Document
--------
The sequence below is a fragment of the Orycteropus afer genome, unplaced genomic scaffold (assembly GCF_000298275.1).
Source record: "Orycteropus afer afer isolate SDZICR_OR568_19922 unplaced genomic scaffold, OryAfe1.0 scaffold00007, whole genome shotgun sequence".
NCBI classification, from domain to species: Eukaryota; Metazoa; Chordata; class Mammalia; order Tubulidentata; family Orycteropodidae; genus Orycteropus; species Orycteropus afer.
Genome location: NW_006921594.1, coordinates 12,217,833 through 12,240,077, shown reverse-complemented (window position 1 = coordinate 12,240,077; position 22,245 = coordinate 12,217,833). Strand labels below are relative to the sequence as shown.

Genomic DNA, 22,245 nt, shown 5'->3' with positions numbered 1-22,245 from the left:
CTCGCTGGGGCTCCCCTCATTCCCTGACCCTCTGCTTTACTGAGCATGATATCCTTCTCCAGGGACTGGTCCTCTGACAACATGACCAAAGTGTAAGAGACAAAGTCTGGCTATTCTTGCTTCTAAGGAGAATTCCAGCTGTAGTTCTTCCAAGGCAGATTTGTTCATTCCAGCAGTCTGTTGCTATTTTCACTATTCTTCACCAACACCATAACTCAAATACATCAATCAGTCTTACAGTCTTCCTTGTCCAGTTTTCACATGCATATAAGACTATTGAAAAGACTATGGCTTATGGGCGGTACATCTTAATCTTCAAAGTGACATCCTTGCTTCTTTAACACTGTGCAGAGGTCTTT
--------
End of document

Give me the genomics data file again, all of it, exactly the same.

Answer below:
The sequence below is a fragment of the Orycteropus afer genome, unplaced genomic scaffold (assembly GCF_000298275.1).
Source record: "Orycteropus afer afer isolate SDZICR_OR568_19922 unplaced genomic scaffold, OryAfe1.0 scaffold00007, whole genome shotgun sequence".
NCBI classification, from domain to species: Eukaryota; Metazoa; Chordata; class Mammalia; order Tubulidentata; family Orycteropodidae; genus Orycteropus; species Orycteropus afer.
Genome location: NW_006921594.1, coordinates 12,217,833 through 12,240,077, shown reverse-complemented (window position 1 = coordinate 12,240,077; position 22,245 = coordinate 12,217,833). Strand labels below are relative to the sequence as shown.

Genomic DNA, 22,245 nt, shown 5'->3' with positions numbered 1-22,245 from the left:
CTCGCTGGGGCTCCCCTCATTCCCTGACCCTCTGCTTTACTGAGCATGATATCCTTCTCCAGGGACTGGTCCTCTGACAACATGACCAAAGTGTAAGAGACAAAGTCTGGCTATTCTTGCTTCTAAGGAGAATTCCAGCTGTAGTTCTTCCAAGGCAGATTTGTTCATTCCAGCAGTCTGTTGCTATTTTCACTATTCTTCACCAACACCATAACTCAAATACATCAATCAGTCTTACAGTCTTCCTTGTCCAGTTTTCACATGCATATAAGACTATTGAAAAGACTATGGCTTATGGGCGGTACATCTTAATCTTCAAAGTGACATCCTTGCTTCTTTAACACTGTGCAGAGGTCTTT